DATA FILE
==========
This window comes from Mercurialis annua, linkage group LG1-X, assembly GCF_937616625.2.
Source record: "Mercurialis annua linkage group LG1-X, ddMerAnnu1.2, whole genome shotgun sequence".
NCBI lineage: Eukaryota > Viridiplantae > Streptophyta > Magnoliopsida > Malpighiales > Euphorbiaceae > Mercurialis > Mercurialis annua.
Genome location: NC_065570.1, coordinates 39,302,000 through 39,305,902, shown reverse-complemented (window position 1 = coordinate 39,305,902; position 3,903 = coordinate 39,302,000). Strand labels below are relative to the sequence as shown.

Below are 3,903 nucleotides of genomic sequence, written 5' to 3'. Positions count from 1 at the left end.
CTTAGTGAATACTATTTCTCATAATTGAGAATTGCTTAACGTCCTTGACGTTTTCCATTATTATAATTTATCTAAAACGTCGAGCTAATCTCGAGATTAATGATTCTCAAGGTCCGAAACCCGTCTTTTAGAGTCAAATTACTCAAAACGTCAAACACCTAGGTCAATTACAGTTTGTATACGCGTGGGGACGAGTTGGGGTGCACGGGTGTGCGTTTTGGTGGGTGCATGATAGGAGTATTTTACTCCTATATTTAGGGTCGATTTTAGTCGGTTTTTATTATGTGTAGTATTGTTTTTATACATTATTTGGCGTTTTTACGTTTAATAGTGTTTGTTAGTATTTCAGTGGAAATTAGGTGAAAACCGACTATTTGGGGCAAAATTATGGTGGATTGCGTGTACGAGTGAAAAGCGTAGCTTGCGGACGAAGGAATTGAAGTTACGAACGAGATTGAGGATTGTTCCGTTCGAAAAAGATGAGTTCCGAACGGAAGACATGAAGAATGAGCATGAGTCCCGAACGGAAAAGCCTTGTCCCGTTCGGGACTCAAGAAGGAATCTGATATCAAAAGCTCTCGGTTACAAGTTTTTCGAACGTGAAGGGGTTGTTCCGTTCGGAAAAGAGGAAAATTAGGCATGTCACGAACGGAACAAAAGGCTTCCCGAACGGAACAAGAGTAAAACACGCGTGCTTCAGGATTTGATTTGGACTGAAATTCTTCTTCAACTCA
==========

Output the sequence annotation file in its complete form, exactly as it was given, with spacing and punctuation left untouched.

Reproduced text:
This window comes from Mercurialis annua, linkage group LG1-X, assembly GCF_937616625.2.
Source record: "Mercurialis annua linkage group LG1-X, ddMerAnnu1.2, whole genome shotgun sequence".
NCBI lineage: Eukaryota > Viridiplantae > Streptophyta > Magnoliopsida > Malpighiales > Euphorbiaceae > Mercurialis > Mercurialis annua.
Genome location: NC_065570.1, coordinates 39,302,000 through 39,305,902, shown reverse-complemented (window position 1 = coordinate 39,305,902; position 3,903 = coordinate 39,302,000). Strand labels below are relative to the sequence as shown.

Below are 3,903 nucleotides of genomic sequence, written 5' to 3'. Positions count from 1 at the left end.
CTTAGTGAATACTATTTCTCATAATTGAGAATTGCTTAACGTCCTTGACGTTTTCCATTATTATAATTTATCTAAAACGTCGAGCTAATCTCGAGATTAATGATTCTCAAGGTCCGAAACCCGTCTTTTAGAGTCAAATTACTCAAAACGTCAAACACCTAGGTCAATTACAGTTTGTATACGCGTGGGGACGAGTTGGGGTGCACGGGTGTGCGTTTTGGTGGGTGCATGATAGGAGTATTTTACTCCTATATTTAGGGTCGATTTTAGTCGGTTTTTATTATGTGTAGTATTGTTTTTATACATTATTTGGCGTTTTTACGTTTAATAGTGTTTGTTAGTATTTCAGTGGAAATTAGGTGAAAACCGACTATTTGGGGCAAAATTATGGTGGATTGCGTGTACGAGTGAAAAGCGTAGCTTGCGGACGAAGGAATTGAAGTTACGAACGAGATTGAGGATTGTTCCGTTCGAAAAAGATGAGTTCCGAACGGAAGACATGAAGAATGAGCATGAGTCCCGAACGGAAAAGCCTTGTCCCGTTCGGGACTCAAGAAGGAATCTGATATCAAAAGCTCTCGGTTACAAGTTTTTCGAACGTGAAGGGGTTGTTCCGTTCGGAAAAGAGGAAAATTAGGCATGTCACGAACGGAACAAAAGGCTTCCCGAACGGAACAAGAGTAAAACACGCGTGCTTCAGGATTTGATTTGGACTGAAATTCTTCTTCAACTCA